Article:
Evidently, last year (2023), I enrolled in a course that intertwines literature and cinema, both falling under the arts category. The foundation of care had been established even before the course commenced. The instructor provided me with film scripts to support the adaptation of the novels discussed. The dispositions of care and equity continued to surface throughout the semester. To enable my full engagement in discussions about the films, the instructor assumed the role of the audio describer of scenes. Not only did they make the experience inclusive, but I also experienced what it meant to be cared for. This teacher acted as a caregiver, being socially responsible for her actions. Importantly, she integrated the theories of literature with the practice of mainstreaming accessibility and inclusion.
WHAT DO WE NEED TO DO: FOCUSING ON THE ‘VE’: VALUE-BASED ECOLOGY IN CLASSROOMS
As I conclude my reflection on Virna Rossi’s roots to shoots approach, I am compelled to address value-based ecology, specifically within the classroom. From my perspective, the examination and acknowledgment of students’ values are of utmost importance. This is the caring and equitable ecology or environment that educators should nurture. In other words, community agreements, ice-breaker activities, and impromptu networking could serve as effective initiators to cultivate inclusive values in the class environment. By prioritizing the sustenance of communities through shared values and interests, I believe that education can shift away from rigid teaching practices that exclude some students towards inclusivity and care.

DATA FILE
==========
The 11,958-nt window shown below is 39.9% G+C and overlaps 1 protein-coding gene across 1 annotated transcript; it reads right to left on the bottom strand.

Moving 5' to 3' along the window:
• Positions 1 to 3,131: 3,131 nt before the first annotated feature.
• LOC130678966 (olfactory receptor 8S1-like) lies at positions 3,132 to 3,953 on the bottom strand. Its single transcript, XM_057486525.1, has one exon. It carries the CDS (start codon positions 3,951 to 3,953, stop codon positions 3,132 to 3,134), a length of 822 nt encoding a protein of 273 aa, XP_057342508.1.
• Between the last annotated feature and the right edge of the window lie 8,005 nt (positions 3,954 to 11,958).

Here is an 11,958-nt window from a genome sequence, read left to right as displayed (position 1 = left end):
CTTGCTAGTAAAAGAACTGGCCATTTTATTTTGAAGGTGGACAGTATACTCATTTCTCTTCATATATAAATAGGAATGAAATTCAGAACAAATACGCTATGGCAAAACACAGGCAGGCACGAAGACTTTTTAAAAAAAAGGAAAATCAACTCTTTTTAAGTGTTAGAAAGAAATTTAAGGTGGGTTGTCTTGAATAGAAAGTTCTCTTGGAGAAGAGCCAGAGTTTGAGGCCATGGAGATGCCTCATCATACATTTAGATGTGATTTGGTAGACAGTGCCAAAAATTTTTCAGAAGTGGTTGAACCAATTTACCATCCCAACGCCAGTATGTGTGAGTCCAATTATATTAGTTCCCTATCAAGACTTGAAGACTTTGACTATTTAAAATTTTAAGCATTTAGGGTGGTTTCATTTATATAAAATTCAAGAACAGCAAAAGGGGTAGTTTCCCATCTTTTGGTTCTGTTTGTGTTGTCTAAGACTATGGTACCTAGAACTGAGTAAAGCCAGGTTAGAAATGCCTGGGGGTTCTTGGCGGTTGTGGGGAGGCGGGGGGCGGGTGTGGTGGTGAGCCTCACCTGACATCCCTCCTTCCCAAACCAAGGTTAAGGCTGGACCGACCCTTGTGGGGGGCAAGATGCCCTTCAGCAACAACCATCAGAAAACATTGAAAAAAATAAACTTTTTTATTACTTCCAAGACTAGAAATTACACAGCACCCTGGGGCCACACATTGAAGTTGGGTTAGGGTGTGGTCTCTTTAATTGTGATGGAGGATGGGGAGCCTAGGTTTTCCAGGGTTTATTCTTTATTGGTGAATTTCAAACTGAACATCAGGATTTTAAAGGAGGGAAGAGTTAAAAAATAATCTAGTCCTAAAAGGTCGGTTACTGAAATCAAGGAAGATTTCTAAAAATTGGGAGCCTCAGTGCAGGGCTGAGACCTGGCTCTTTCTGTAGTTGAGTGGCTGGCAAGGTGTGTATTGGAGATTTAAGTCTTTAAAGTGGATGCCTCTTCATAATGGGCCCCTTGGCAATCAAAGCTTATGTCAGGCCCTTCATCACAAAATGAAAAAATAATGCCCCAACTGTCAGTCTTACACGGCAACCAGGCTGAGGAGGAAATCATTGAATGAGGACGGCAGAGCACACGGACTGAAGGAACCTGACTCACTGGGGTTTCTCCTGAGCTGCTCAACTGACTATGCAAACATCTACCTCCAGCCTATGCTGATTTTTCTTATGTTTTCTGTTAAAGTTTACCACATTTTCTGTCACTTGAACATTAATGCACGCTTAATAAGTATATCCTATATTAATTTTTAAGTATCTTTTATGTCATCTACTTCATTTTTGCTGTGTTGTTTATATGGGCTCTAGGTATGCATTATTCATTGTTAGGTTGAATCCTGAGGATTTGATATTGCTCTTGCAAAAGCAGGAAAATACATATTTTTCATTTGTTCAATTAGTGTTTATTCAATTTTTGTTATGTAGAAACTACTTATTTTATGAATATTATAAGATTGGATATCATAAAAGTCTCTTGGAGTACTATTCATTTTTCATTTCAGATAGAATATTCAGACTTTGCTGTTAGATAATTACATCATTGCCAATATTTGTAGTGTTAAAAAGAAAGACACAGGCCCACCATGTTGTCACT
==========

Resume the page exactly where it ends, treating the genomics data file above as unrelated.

References & Recommended Resources
Bali, M., & Zamora, M. (2022). The Equity-Care Matrix: Theory and practice. Italian Journal of Educational Technology, 30 (1), 92-115. doi: 10.17471/2499-4324/1241
Rossi, V. (2023). Inclusive learning design in higher education: A practical guide to creating equitable learning experiences. Routledge.
Rossi, V. (2023). Inclusive Learning Design Roots to Shoots with Virna Rossi: MYFest23. Virtually Connecting & Equity Unbound. [YouTube]. https://www.youtube.com/watch?v=LGmN1ipZTcE
Yasser Atef is a student and a disability and accessibility advocate, pursuing an undergraduate degree in English and Comparative Literature at The American University in Cairo. He engages in writing and facilitates workshops on various topics surrounding disability and accessibility. His interests include disability studies, inclusive teaching, and pedagogy, and, recently, generative AI in higher education.